diary at Telent Netowrks

Cross product#

Sun, 31 Oct 2021 15:47:10 +0000

I had cause this afternoon to remember the Monad Tutorial Fallacy, which has been summarised as saying that when you finally understand them, you lose the ability to explain it to others.

I hypothesise that the same is probably true of cross-compilation in the Nix package system, and therefore I present these notes not as a superior alternative to any of the existing documentation, but because I wrote them down to aid my understanding and now need to put them somewhere I can refer back to them.

So. Let's suppose we're building NixWRT. Most likely we're building on an x86-64 system, to produce an image which will run on a MIPS device. In the event that there are any programs in that image which generate code (which is unlikely as we're not shipping compilers), we want them also to generate MIPS code. Thus, in the standard terminology we have:

(This naming convention comes from Autoconf, and so we are stuck with it. To make it make sense, consider the built product rather than the build process: we are describing a thing that was built on x86-64, is hosted on MIPS, and would - if it emitted any code - emit code that runs on MIPS)

However, not all of the software we create (or depend on) will be needed on the MIPS system - some of it (e.g. buid tools, compilers and other kinds of translators) will have to run on x86-64. So how do we keep track of it all?

Let's look at some examples:

Why am I caring about this right now? I rearranged bits of NixWRT and updated it to a recent Nixpkgs revision, causing OCaml to stop building for reasons I didn't fully understand

So, here is what I think is happening:

Clear? If this doesn't help, I invite you to consider the possibility that cross-compilation is like a burrito.

NixWRT Nics#

Sun, 21 Nov 2021 19:17:29 +0000

According to Git history I've been back on hacking NixWRT fairly regularly for a couple of months, and am pleased to be able to write that by dint of saying "screw it" to every previous attempt to write a replacement init system, I have got to the point that I can create an image that runs in Qemu which actually routes packets.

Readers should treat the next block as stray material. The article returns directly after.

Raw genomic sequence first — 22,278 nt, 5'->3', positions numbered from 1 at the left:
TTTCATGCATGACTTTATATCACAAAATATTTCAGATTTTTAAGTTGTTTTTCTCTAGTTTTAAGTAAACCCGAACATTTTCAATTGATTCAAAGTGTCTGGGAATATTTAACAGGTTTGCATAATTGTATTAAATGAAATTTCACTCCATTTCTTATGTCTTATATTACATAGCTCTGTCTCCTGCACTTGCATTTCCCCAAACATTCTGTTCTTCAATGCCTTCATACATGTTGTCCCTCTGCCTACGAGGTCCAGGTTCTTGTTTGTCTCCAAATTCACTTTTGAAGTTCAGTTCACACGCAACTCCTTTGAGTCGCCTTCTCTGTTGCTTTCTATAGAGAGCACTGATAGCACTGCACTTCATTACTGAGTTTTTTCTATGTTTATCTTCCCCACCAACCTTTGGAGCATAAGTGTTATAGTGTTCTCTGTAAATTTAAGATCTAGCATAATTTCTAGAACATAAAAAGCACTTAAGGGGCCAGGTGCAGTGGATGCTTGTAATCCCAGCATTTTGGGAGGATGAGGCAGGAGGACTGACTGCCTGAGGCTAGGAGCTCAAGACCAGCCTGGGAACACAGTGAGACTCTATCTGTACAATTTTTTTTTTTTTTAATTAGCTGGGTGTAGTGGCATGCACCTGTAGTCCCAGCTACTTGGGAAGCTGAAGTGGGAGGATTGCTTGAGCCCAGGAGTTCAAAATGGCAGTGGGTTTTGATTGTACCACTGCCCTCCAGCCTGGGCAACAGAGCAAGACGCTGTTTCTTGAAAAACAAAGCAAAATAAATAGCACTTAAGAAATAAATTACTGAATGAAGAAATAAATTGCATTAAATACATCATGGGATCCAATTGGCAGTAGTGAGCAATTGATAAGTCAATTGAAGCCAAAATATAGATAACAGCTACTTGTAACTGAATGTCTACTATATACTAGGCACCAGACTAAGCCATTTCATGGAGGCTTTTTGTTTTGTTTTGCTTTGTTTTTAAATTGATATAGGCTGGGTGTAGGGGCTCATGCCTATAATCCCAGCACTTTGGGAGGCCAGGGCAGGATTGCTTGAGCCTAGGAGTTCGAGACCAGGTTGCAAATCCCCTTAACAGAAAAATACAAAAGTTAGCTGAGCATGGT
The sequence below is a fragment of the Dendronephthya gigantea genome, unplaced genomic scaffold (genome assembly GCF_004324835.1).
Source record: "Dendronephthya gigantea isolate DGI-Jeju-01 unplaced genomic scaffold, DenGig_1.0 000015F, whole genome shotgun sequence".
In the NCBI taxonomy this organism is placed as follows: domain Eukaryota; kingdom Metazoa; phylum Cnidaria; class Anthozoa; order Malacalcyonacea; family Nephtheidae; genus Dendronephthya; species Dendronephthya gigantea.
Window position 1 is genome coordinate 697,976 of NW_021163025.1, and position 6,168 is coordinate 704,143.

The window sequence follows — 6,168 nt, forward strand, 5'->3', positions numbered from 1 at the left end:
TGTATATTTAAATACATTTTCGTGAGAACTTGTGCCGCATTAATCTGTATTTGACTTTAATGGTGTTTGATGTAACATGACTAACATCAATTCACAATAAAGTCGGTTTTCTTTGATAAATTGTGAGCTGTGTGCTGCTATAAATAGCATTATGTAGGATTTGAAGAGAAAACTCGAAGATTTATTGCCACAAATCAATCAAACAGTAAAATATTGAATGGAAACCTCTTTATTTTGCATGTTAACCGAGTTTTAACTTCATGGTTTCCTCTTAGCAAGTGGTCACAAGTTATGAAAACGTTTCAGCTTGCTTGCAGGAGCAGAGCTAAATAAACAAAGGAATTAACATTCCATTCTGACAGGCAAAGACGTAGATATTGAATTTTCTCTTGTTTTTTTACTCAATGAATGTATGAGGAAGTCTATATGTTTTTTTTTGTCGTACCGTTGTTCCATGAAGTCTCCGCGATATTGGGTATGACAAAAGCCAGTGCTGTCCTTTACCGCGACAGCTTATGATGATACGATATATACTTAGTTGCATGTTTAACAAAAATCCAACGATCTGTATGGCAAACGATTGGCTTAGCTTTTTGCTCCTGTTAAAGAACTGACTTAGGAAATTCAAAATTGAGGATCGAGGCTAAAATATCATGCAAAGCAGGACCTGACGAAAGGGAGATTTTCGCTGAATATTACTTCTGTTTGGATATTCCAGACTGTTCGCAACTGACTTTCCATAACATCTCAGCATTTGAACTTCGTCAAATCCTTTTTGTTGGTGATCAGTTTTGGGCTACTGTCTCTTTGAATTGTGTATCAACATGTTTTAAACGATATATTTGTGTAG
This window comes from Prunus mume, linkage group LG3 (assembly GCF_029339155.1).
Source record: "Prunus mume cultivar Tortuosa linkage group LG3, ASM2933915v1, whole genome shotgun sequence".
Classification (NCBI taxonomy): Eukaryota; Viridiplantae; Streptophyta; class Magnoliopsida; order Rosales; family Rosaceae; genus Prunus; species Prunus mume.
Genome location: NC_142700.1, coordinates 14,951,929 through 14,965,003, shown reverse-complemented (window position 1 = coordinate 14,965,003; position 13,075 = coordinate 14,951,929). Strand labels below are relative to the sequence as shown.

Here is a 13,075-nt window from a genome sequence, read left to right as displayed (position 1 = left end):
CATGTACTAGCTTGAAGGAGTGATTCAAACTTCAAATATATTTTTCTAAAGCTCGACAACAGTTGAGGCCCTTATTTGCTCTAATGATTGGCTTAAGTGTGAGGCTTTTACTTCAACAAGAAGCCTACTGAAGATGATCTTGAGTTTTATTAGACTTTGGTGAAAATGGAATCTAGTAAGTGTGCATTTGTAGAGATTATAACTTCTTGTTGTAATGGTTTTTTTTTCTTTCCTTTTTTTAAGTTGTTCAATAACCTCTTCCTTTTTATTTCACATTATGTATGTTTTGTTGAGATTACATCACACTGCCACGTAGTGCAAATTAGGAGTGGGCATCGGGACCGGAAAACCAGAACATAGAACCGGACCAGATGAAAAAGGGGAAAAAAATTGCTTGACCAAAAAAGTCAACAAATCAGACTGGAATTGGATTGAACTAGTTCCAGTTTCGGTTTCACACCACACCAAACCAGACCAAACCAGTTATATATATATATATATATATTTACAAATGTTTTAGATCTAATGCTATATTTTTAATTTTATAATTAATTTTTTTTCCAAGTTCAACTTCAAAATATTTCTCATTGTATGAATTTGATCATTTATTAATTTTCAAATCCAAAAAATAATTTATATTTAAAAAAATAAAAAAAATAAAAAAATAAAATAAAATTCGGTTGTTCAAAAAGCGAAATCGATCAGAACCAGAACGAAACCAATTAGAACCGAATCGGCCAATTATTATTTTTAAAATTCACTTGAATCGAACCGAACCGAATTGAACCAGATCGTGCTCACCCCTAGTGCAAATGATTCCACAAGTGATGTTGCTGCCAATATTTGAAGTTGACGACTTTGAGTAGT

Given that it's qemu, we don't even have to attach eth1 to any real hardware. The nixwrt vm is started with options including

  -netdev socket,id=mynet1,listen=:5133 \
  -device virtio-net-pci,netdev=mynet1

and then I start a second VM with

qemu-system-x86_64 -enable-kvm \
 -netdev socket,id=mynet0,connect=:5133 \
 -device virtio-net-pci,netdev=mynet0 \
 -cdrom sysrescue.iso   -m 2048

whose eth0 can see nixwrt's eth1, and which successfully gets a (real! globally routable!) IPV6 address from it.

At some point I should try it on some real hardware,but there are a few other things to do first. DNS would be nice, for one. So would NAT (so I can have IPv4 as well as v6) and some kind of firewalling.

In replacement init system news, I am now using shell scripts to start services where I was previously implementing them as Monit services. The codebase is in a very transitional state right now: existing services (anything defined with services.foo - q.v.) continue to be started using Monit, for the moment, but new services go into the config under the svcs key - see this dnsmasq example. Most likely I will rename this back to services once I've moved everything over.

New-style service definitions can also specify changes to the config, meaning they can require busybox applets or kernel config. This means that if service B depends on service A it doesn't have to also know what A's system requirements are.